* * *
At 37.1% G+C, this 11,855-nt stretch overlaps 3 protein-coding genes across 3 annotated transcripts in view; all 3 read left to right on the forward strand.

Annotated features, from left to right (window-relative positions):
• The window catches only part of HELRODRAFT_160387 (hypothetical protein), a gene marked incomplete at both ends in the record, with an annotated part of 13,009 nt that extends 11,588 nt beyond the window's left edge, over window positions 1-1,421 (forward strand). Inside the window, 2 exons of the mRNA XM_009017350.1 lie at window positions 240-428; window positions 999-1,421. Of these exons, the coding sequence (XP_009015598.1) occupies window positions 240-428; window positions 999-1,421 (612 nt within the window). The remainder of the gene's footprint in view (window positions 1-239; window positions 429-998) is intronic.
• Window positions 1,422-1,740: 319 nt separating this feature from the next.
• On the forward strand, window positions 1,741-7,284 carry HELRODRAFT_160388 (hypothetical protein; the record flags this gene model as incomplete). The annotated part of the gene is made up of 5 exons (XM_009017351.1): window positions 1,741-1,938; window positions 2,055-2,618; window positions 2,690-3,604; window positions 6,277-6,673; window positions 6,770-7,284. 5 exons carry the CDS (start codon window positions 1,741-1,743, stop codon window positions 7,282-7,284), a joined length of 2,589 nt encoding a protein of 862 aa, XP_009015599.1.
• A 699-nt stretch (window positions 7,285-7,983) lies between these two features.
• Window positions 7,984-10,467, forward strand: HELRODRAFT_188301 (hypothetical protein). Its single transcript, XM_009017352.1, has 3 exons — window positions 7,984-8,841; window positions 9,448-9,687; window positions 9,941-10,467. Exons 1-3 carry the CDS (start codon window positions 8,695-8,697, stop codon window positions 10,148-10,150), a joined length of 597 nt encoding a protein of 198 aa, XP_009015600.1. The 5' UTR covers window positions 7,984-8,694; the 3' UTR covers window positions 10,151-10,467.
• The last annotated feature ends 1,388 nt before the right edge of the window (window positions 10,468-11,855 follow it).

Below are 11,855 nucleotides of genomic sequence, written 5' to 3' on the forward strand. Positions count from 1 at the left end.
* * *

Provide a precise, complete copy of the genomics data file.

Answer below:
At 37.1% G+C, this 11,855-nt stretch overlaps 3 protein-coding genes across 3 annotated transcripts in view; all 3 read left to right on the forward strand.

Annotated features, from left to right (window-relative positions):
• The window catches only part of HELRODRAFT_160387 (hypothetical protein), a gene marked incomplete at both ends in the record, with an annotated part of 13,009 nt that extends 11,588 nt beyond the window's left edge, over window positions 1-1,421 (forward strand). Inside the window, 2 exons of the mRNA XM_009017350.1 lie at window positions 240-428; window positions 999-1,421. Of these exons, the coding sequence (XP_009015598.1) occupies window positions 240-428; window positions 999-1,421 (612 nt within the window). The remainder of the gene's footprint in view (window positions 1-239; window positions 429-998) is intronic.
• Window positions 1,422-1,740: 319 nt separating this feature from the next.
• On the forward strand, window positions 1,741-7,284 carry HELRODRAFT_160388 (hypothetical protein; the record flags this gene model as incomplete). The annotated part of the gene is made up of 5 exons (XM_009017351.1): window positions 1,741-1,938; window positions 2,055-2,618; window positions 2,690-3,604; window positions 6,277-6,673; window positions 6,770-7,284. 5 exons carry the CDS (start codon window positions 1,741-1,743, stop codon window positions 7,282-7,284), a joined length of 2,589 nt encoding a protein of 862 aa, XP_009015599.1.
• A 699-nt stretch (window positions 7,285-7,983) lies between these two features.
• Window positions 7,984-10,467, forward strand: HELRODRAFT_188301 (hypothetical protein). Its single transcript, XM_009017352.1, has 3 exons — window positions 7,984-8,841; window positions 9,448-9,687; window positions 9,941-10,467. Exons 1-3 carry the CDS (start codon window positions 8,695-8,697, stop codon window positions 10,148-10,150), a joined length of 597 nt encoding a protein of 198 aa, XP_009015600.1. The 5' UTR covers window positions 7,984-8,694; the 3' UTR covers window positions 10,151-10,467.
• The last annotated feature ends 1,388 nt before the right edge of the window (window positions 10,468-11,855 follow it).

Below are 11,855 nucleotides of genomic sequence, written 5' to 3' on the forward strand. Positions count from 1 at the left end.